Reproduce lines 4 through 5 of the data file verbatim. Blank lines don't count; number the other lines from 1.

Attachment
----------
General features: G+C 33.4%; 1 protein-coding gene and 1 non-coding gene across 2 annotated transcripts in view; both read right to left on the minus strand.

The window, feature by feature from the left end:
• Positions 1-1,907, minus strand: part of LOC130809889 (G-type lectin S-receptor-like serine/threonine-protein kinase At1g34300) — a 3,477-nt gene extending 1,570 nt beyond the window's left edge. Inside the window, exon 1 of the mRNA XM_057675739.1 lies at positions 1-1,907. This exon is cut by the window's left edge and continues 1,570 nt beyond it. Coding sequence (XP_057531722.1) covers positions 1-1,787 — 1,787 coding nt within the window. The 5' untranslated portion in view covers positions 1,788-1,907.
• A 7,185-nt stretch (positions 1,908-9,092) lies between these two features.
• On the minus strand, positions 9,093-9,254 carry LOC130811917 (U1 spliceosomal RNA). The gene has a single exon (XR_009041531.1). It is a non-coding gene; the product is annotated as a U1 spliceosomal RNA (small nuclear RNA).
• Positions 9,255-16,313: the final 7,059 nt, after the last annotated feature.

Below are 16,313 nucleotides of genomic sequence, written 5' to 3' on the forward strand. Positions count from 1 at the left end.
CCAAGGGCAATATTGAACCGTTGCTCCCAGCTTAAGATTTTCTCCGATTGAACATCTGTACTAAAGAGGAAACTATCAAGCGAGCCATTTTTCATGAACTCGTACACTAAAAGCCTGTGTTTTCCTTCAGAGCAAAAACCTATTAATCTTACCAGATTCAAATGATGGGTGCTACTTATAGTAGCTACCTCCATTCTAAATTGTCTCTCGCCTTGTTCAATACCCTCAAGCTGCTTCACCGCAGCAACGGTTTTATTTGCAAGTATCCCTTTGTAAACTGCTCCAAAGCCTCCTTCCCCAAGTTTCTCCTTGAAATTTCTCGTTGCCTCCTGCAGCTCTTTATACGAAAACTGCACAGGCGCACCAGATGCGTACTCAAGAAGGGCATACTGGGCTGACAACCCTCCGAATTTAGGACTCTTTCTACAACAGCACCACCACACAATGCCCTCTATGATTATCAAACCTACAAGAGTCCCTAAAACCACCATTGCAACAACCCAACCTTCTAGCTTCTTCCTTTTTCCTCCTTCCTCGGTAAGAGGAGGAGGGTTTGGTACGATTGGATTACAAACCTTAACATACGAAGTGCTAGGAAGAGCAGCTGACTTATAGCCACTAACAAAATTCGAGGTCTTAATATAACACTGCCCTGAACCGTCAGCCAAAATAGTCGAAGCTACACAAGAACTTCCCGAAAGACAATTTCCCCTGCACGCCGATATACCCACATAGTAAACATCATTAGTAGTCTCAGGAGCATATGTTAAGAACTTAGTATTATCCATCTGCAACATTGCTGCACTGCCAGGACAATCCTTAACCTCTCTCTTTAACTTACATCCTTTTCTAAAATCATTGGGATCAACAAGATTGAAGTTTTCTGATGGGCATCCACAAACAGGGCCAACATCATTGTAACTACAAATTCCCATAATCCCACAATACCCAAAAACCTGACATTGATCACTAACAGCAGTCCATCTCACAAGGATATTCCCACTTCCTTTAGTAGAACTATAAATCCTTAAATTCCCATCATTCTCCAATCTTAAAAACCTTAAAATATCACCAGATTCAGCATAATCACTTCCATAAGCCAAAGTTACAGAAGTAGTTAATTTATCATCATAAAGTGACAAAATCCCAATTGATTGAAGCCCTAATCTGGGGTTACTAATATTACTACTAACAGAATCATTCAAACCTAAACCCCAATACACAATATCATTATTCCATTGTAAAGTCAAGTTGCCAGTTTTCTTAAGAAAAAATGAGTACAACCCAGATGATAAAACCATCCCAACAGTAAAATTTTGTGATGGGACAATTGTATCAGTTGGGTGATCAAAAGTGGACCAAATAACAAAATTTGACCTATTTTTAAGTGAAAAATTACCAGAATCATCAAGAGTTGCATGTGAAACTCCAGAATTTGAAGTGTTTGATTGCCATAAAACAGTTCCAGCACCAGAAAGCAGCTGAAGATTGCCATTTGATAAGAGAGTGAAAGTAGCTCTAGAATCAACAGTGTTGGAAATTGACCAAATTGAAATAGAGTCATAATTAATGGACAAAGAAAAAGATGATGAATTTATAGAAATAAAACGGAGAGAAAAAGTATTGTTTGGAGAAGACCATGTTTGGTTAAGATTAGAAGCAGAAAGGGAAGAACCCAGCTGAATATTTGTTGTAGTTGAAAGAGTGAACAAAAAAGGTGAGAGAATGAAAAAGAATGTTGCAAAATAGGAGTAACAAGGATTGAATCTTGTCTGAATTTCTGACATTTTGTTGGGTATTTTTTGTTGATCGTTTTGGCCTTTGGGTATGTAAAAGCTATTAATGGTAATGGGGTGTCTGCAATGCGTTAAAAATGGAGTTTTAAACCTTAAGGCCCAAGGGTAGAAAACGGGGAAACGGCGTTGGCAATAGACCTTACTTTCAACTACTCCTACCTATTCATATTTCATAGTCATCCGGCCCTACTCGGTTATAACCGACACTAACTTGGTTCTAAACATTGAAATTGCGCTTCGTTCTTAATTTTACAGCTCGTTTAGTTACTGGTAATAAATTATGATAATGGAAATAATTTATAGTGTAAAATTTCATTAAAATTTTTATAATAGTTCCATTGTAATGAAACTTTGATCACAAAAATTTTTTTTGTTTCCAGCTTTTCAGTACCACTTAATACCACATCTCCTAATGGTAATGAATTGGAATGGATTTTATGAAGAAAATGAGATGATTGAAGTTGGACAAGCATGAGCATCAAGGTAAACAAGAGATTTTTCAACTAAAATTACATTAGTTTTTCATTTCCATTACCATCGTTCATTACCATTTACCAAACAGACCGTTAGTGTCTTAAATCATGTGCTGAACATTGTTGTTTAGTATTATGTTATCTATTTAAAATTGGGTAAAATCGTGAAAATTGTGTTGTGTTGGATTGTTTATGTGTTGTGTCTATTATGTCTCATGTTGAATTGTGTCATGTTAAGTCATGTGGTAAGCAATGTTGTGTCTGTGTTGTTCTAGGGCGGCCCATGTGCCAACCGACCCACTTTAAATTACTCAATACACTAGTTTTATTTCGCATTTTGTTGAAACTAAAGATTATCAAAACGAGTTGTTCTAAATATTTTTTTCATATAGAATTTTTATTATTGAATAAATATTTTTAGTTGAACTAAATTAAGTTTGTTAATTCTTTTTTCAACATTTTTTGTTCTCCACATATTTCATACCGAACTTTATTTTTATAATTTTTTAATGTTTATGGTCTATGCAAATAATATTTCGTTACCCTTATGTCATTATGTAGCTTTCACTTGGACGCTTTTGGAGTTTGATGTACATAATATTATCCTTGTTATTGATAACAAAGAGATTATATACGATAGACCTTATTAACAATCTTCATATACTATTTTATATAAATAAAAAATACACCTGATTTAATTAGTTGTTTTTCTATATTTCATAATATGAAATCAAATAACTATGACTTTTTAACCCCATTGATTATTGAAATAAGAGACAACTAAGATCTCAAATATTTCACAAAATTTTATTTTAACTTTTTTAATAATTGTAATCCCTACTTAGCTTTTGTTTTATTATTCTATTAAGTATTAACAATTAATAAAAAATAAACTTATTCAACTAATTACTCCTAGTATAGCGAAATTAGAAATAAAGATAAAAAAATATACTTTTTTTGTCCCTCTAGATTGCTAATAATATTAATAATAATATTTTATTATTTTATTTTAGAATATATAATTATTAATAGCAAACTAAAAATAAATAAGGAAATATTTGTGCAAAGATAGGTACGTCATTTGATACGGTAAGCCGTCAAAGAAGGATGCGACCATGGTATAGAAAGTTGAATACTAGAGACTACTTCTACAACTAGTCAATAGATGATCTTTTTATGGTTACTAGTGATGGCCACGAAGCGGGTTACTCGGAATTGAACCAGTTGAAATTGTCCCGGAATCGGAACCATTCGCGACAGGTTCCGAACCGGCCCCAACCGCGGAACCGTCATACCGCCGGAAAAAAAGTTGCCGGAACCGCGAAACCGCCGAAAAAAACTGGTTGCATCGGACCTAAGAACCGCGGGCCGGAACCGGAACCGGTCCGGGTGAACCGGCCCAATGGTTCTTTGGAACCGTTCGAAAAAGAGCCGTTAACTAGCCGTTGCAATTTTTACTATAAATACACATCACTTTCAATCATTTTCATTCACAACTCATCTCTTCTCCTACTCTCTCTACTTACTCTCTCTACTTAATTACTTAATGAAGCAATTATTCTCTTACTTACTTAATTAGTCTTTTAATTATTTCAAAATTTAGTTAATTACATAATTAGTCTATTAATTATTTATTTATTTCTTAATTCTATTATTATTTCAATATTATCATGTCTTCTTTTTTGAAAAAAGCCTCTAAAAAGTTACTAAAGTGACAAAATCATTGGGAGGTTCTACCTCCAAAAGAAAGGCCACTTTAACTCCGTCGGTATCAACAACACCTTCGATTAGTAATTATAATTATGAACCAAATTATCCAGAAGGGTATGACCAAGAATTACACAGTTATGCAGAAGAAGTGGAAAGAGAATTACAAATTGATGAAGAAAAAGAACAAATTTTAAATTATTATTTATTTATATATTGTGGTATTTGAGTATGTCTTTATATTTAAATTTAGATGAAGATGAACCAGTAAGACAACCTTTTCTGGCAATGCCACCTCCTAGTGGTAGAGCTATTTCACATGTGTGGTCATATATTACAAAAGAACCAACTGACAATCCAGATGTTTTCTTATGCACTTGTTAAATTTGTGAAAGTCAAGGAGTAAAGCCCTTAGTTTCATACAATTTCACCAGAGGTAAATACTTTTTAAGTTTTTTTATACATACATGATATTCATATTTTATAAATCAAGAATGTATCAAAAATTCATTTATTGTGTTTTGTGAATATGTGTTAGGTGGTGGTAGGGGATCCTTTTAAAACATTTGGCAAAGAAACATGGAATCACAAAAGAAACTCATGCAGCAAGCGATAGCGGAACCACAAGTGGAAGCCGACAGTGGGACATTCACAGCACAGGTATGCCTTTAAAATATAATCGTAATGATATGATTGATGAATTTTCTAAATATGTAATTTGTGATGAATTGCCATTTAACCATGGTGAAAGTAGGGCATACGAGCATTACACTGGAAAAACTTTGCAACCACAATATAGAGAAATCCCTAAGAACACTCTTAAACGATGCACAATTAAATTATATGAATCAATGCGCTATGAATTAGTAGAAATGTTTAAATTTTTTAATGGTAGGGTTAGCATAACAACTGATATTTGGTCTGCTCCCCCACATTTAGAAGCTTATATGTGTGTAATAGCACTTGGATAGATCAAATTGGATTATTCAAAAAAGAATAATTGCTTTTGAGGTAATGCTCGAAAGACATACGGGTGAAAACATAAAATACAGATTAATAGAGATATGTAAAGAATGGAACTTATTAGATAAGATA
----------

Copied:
• A 7,185-nt stretch (positions 1,908-9,092) lies between these two features.
• On the minus strand, positions 9,093-9,254 carry LOC130811917 (U1 spliceosomal RNA). The gene has a single exon (XR_009041531.1). It is a non-coding gene; the product is annotated as a U1 spliceosomal RNA (small nuclear RNA).